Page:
Overall ethical considerations and reporting of adverse events

The VR training system is a commercial product sold under the name YouGrabber. It uses VR to train upper-limb motor function. It has been available (initially as a beta version) for testing purposes in clinics since 2010 and has been used in rehabilitation institutions and pilot clinical studies with no safety-related incidents. Nevertheless, patients might experience negative emotions or have the impression that they cannot perform the training tasks because of their reduced motor function. It is expected that study participation will take a lot of patients’ time in both groups. The following measures will be utilized in exchange for the patients’ time exposure in the current study:

  • Patients will be assessed on a regular basis to evaluate their rehabilitation process.

  • Patients will have an intensive therapy schedule with four therapy sessions per week over the course of 4 weeks.

  • Patients will have the opportunity to learn about an innovative VR training system.

  • Patients can withdraw from the study at any time without giving a reason.

The study will be carried out in accordance with the protocol, with the guidelines for good clinical practice and current national and international valid legal provisions. Any adverse event will be reported to the responsible ethics committee directly and will be mentioned in intermediate and final study reports. The study is registered in the Clinicaltrials.gov trials database with the identifier NCT01774669.

Quality control and quality assurance

To achieve and maintain a high quality standard during study preparation and implementation, the following measures will be employed:

  • Comprehensive training for all study therapists to use the VR training system before study start.

  • Comprehensive training for all study therapists to perform all necessary outcome measures before study start.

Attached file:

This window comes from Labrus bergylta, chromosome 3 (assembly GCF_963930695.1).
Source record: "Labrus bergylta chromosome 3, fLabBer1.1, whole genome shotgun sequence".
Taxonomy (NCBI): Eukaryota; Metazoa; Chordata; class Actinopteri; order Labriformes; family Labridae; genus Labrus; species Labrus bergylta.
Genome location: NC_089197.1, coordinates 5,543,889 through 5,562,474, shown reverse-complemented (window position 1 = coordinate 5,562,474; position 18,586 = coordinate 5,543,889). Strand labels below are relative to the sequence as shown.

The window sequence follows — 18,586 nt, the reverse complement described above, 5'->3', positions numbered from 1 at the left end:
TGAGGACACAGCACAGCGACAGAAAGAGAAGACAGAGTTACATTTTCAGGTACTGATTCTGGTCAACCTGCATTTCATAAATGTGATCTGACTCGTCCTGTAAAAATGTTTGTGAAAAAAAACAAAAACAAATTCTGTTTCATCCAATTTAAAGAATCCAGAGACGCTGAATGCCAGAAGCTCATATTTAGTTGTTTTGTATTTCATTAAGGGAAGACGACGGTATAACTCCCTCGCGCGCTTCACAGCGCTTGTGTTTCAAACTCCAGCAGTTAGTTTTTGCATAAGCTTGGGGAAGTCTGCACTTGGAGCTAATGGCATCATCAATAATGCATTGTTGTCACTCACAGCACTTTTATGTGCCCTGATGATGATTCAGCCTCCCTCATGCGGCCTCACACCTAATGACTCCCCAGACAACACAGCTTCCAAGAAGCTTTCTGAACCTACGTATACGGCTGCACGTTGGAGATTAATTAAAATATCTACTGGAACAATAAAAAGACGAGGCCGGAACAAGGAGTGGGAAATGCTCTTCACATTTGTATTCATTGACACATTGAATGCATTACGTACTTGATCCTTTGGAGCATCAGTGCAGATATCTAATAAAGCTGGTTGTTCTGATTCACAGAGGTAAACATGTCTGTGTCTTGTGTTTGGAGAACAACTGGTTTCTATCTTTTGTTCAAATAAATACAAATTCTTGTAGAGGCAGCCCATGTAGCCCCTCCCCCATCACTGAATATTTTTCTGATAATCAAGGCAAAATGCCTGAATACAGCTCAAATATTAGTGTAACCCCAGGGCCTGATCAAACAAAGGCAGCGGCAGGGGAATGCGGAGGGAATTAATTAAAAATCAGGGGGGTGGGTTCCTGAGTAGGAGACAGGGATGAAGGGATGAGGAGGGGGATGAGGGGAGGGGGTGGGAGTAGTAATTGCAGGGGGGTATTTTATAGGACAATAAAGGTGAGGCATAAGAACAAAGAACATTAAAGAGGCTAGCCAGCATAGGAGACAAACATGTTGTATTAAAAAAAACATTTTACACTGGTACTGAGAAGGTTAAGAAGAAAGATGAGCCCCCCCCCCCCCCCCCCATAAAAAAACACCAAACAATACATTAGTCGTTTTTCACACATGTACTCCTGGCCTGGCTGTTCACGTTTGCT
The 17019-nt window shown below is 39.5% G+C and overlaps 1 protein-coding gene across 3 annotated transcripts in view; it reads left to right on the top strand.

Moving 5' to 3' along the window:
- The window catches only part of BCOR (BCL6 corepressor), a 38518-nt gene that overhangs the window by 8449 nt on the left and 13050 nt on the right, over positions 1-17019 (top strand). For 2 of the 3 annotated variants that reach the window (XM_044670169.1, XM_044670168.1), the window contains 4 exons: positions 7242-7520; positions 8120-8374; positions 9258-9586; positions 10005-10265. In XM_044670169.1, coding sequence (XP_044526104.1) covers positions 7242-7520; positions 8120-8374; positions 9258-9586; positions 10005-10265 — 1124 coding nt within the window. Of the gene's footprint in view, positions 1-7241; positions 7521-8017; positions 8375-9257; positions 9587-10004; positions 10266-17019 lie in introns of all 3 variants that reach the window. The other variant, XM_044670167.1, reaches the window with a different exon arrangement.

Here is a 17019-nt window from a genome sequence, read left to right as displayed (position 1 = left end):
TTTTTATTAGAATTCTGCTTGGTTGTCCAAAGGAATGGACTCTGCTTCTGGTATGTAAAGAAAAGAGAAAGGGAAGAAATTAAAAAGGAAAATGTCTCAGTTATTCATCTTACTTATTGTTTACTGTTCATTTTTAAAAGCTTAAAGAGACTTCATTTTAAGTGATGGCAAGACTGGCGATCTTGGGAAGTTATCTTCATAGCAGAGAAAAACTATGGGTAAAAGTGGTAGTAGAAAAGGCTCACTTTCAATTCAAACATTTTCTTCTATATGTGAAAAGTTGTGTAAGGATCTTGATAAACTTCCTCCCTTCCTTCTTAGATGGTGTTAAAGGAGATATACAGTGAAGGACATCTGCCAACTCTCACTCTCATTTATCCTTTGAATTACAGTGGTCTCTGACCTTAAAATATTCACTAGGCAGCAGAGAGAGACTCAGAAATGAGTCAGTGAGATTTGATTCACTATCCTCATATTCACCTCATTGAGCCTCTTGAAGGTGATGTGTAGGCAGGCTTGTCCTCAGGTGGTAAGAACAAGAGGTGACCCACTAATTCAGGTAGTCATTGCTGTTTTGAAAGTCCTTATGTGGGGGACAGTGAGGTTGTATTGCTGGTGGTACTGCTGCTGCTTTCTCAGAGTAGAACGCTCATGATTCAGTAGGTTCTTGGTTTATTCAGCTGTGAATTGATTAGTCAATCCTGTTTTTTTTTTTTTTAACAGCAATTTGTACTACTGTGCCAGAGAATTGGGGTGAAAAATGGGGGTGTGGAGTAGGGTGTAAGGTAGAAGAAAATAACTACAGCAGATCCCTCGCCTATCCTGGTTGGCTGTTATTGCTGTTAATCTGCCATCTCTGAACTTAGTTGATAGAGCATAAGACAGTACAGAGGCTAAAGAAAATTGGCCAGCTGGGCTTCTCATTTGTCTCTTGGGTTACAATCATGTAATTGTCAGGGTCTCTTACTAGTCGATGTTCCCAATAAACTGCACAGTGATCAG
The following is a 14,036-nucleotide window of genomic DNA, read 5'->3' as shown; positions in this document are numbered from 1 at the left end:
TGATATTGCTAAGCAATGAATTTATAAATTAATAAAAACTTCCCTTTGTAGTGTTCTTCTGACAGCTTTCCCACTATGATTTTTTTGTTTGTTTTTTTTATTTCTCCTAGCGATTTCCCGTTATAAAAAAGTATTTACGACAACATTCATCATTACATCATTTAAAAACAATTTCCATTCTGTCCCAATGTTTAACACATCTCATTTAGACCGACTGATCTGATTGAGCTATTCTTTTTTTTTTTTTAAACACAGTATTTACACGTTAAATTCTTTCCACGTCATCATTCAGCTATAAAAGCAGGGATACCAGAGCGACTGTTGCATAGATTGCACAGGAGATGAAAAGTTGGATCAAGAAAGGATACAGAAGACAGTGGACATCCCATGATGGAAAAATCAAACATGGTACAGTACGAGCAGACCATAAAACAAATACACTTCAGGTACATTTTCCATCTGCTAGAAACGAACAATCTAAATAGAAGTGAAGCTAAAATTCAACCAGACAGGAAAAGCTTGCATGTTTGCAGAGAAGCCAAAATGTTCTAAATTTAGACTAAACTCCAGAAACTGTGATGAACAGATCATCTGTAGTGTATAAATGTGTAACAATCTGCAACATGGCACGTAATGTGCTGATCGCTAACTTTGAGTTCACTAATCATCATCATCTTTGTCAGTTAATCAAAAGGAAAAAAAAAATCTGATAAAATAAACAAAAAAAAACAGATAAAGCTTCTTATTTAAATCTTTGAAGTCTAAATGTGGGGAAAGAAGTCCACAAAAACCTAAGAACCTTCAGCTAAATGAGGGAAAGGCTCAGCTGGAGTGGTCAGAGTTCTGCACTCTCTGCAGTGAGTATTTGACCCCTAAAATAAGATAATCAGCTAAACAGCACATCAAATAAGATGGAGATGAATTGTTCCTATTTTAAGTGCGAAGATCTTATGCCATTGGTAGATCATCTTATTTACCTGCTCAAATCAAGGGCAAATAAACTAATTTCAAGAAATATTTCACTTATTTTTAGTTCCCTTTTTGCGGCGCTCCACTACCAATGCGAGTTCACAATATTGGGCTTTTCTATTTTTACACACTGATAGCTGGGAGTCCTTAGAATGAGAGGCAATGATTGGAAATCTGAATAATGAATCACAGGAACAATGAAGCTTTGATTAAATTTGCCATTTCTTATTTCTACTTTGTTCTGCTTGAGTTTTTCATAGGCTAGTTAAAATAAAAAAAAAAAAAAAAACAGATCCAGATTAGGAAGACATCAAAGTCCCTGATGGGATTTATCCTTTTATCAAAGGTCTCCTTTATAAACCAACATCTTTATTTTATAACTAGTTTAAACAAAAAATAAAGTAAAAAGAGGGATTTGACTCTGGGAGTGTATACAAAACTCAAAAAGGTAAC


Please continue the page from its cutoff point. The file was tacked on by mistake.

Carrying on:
• Three refresher training days for VR system training and assessment performance throughout the study

  • Study management updates for all centres on a regular basis (monthly).

  • Daily telephone and email access for technical support.

Furthermore, up to three monitoring events will be performed for each participating study centre. An authorised person from the sponsor, which is not involved in patient treatment or assessments, will visit the clinics and inspect data handling and patient organisation. Up to five randomly selected patient data files will be inspected.

All study-related patient data will be entered directly onto the anonymised case report forms or assessment scoring sheets. Study-related original patient documents will remain in the responsible clinic and will be archived for 10 years. After that period, patient documents will be destroyed in accordance with the clinic’s data destruction guidelines. Only anonymised electronic data or paper copies will be sent to the study coordinator for data analyses.

Training data collected via the VR training system will be saved in anonymised form under the patient’s study ID, with no other identifying information. Data backup and synchronization will be carried out using a secure, encrypted data transfer and storage framework.

Dissemination policy

The study personnel will adhere to an open access policy:

  • The trialists intend to publish the study protocol and the study results in international open access journals to provide easy access to the study documents for all interested readers.

  • The study is registered in an international open access clinical trial database (Cliniclatrials.gov Identifier: NCT01774669).

  • As the study progresses, its methods and preliminary results will be presented at national and international congresses and workshops.

  • After study finalisation and data analyses, all study patients will receive a plain language summary of the study results, and the results will be presented in each participating clinic.